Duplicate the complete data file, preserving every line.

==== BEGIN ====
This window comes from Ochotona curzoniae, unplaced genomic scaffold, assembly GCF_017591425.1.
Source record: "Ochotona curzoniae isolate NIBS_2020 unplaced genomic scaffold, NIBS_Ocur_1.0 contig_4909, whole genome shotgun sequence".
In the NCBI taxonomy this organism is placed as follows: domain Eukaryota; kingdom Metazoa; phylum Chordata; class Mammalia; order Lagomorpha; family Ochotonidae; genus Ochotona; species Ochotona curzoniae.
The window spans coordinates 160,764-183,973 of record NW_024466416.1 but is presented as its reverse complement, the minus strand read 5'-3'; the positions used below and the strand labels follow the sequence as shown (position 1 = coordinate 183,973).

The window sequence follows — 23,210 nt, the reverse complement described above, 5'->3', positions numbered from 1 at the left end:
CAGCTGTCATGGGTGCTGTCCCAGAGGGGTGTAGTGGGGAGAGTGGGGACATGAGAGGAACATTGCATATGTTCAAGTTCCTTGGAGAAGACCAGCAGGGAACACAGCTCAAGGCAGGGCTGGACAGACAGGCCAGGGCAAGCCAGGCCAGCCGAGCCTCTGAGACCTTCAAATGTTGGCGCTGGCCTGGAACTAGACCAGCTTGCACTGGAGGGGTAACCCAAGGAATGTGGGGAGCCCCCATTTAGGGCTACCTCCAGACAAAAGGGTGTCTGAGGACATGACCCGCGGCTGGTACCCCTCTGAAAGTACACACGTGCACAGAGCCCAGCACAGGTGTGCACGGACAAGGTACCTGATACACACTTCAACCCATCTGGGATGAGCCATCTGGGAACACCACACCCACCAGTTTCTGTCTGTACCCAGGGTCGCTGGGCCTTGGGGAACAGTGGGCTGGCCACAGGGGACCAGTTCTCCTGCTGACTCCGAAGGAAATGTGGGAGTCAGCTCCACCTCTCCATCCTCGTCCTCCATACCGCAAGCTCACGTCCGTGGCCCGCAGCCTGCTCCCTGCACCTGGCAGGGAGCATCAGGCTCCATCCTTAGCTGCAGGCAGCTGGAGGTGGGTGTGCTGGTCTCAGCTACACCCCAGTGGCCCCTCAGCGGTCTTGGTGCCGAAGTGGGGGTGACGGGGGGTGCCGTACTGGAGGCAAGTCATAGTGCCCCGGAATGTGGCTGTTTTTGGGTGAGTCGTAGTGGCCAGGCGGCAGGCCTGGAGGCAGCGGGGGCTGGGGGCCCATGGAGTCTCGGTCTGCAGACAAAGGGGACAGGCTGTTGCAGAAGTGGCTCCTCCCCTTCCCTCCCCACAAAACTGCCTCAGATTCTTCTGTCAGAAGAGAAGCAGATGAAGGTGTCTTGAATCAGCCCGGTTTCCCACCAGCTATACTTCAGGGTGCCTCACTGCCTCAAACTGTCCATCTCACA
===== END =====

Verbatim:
This window comes from Ochotona curzoniae, unplaced genomic scaffold, assembly GCF_017591425.1.
Source record: "Ochotona curzoniae isolate NIBS_2020 unplaced genomic scaffold, NIBS_Ocur_1.0 contig_4909, whole genome shotgun sequence".
In the NCBI taxonomy this organism is placed as follows: domain Eukaryota; kingdom Metazoa; phylum Chordata; class Mammalia; order Lagomorpha; family Ochotonidae; genus Ochotona; species Ochotona curzoniae.
The window spans coordinates 160,764-183,973 of record NW_024466416.1 but is presented as its reverse complement, the minus strand read 5'-3'; the positions used below and the strand labels follow the sequence as shown (position 1 = coordinate 183,973).

The window sequence follows — 23,210 nt, the reverse complement described above, 5'->3', positions numbered from 1 at the left end:
CAGCTGTCATGGGTGCTGTCCCAGAGGGGTGTAGTGGGGAGAGTGGGGACATGAGAGGAACATTGCATATGTTCAAGTTCCTTGGAGAAGACCAGCAGGGAACACAGCTCAAGGCAGGGCTGGACAGACAGGCCAGGGCAAGCCAGGCCAGCCGAGCCTCTGAGACCTTCAAATGTTGGCGCTGGCCTGGAACTAGACCAGCTTGCACTGGAGGGGTAACCCAAGGAATGTGGGGAGCCCCCATTTAGGGCTACCTCCAGACAAAAGGGTGTCTGAGGACATGACCCGCGGCTGGTACCCCTCTGAAAGTACACACGTGCACAGAGCCCAGCACAGGTGTGCACGGACAAGGTACCTGATACACACTTCAACCCATCTGGGATGAGCCATCTGGGAACACCACACCCACCAGTTTCTGTCTGTACCCAGGGTCGCTGGGCCTTGGGGAACAGTGGGCTGGCCACAGGGGACCAGTTCTCCTGCTGACTCCGAAGGAAATGTGGGAGTCAGCTCCACCTCTCCATCCTCGTCCTCCATACCGCAAGCTCACGTCCGTGGCCCGCAGCCTGCTCCCTGCACCTGGCAGGGAGCATCAGGCTCCATCCTTAGCTGCAGGCAGCTGGAGGTGGGTGTGCTGGTCTCAGCTACACCCCAGTGGCCCCTCAGCGGTCTTGGTGCCGAAGTGGGGGTGACGGGGGGTGCCGTACTGGAGGCAAGTCATAGTGCCCCGGAATGTGGCTGTTTTTGGGTGAGTCGTAGTGGCCAGGCGGCAGGCCTGGAGGCAGCGGGGGCTGGGGGCCCATGGAGTCTCGGTCTGCAGACAAAGGGGACAGGCTGTTGCAGAAGTGGCTCCTCCCCTTCCCTCCCCACAAAACTGCCTCAGATTCTTCTGTCAGAAGAGAAGCAGATGAAGGTGTCTTGAATCAGCCCGGTTTCCCACCAGCTATACTTCAGGGTGCCTCACTGCCTCAAACTGTCCATCTCACA